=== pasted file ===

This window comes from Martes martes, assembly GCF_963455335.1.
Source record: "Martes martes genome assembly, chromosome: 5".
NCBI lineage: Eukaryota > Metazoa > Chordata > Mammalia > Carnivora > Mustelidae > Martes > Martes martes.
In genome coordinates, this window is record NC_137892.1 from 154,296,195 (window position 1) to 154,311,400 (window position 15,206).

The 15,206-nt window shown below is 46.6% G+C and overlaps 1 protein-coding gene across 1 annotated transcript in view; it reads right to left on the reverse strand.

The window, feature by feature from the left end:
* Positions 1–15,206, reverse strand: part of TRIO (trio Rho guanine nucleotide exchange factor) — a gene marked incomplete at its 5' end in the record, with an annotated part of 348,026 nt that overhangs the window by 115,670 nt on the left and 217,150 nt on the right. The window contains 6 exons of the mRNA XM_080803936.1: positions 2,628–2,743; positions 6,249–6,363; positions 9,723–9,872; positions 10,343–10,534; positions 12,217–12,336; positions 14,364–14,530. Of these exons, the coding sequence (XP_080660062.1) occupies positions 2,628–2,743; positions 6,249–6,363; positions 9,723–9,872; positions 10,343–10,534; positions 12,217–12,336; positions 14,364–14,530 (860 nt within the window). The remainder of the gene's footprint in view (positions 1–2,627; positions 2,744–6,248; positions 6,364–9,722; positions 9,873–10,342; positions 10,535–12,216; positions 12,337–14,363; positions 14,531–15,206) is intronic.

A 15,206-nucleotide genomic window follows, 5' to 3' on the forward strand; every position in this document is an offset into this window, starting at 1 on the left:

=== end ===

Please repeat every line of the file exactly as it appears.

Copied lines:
This window comes from Martes martes, assembly GCF_963455335.1.
Source record: "Martes martes genome assembly, chromosome: 5".
NCBI lineage: Eukaryota > Metazoa > Chordata > Mammalia > Carnivora > Mustelidae > Martes > Martes martes.
In genome coordinates, this window is record NC_137892.1 from 154,296,195 (window position 1) to 154,311,400 (window position 15,206).

The 15,206-nt window shown below is 46.6% G+C and overlaps 1 protein-coding gene across 1 annotated transcript in view; it reads right to left on the reverse strand.

The window, feature by feature from the left end:
* Positions 1–15,206, reverse strand: part of TRIO (trio Rho guanine nucleotide exchange factor) — a gene marked incomplete at its 5' end in the record, with an annotated part of 348,026 nt that overhangs the window by 115,670 nt on the left and 217,150 nt on the right. The window contains 6 exons of the mRNA XM_080803936.1: positions 2,628–2,743; positions 6,249–6,363; positions 9,723–9,872; positions 10,343–10,534; positions 12,217–12,336; positions 14,364–14,530. Of these exons, the coding sequence (XP_080660062.1) occupies positions 2,628–2,743; positions 6,249–6,363; positions 9,723–9,872; positions 10,343–10,534; positions 12,217–12,336; positions 14,364–14,530 (860 nt within the window). The remainder of the gene's footprint in view (positions 1–2,627; positions 2,744–6,248; positions 6,364–9,722; positions 9,873–10,342; positions 10,535–12,216; positions 12,337–14,363; positions 14,531–15,206) is intronic.

A 15,206-nucleotide genomic window follows, 5' to 3' on the forward strand; every position in this document is an offset into this window, starting at 1 on the left: